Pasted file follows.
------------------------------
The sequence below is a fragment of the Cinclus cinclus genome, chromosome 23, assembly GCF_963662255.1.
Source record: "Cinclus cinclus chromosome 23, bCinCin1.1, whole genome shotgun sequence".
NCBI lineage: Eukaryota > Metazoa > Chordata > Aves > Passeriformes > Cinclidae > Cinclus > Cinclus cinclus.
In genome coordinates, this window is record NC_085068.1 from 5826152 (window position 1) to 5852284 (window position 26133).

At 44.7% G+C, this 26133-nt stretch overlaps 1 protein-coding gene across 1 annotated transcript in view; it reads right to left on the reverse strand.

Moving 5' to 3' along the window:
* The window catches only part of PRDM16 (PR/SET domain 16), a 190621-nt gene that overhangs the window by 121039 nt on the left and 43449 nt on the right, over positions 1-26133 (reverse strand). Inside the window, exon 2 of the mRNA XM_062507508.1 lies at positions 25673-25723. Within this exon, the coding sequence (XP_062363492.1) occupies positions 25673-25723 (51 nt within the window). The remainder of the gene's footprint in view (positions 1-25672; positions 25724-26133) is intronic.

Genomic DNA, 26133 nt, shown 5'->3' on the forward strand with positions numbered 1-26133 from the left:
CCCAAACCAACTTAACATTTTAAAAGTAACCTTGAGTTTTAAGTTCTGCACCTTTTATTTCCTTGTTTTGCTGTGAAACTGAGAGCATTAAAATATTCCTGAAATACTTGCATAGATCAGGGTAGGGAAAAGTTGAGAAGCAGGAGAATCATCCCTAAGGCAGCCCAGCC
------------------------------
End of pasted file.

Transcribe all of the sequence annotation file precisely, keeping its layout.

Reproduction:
The sequence below is a fragment of the Cinclus cinclus genome, chromosome 23, assembly GCF_963662255.1.
Source record: "Cinclus cinclus chromosome 23, bCinCin1.1, whole genome shotgun sequence".
NCBI lineage: Eukaryota > Metazoa > Chordata > Aves > Passeriformes > Cinclidae > Cinclus > Cinclus cinclus.
In genome coordinates, this window is record NC_085068.1 from 5826152 (window position 1) to 5852284 (window position 26133).

At 44.7% G+C, this 26133-nt stretch overlaps 1 protein-coding gene across 1 annotated transcript in view; it reads right to left on the reverse strand.

Moving 5' to 3' along the window:
* The window catches only part of PRDM16 (PR/SET domain 16), a 190621-nt gene that overhangs the window by 121039 nt on the left and 43449 nt on the right, over positions 1-26133 (reverse strand). Inside the window, exon 2 of the mRNA XM_062507508.1 lies at positions 25673-25723. Within this exon, the coding sequence (XP_062363492.1) occupies positions 25673-25723 (51 nt within the window). The remainder of the gene's footprint in view (positions 1-25672; positions 25724-26133) is intronic.

Genomic DNA, 26133 nt, shown 5'->3' on the forward strand with positions numbered 1-26133 from the left:
CCCAAACCAACTTAACATTTTAAAAGTAACCTTGAGTTTTAAGTTCTGCACCTTTTATTTCCTTGTTTTGCTGTGAAACTGAGAGCATTAAAATATTCCTGAAATACTTGCATAGATCAGGGTAGGGAAAAGTTGAGAAGCAGGAGAATCATCCCTAAGGCAGCCCAGCC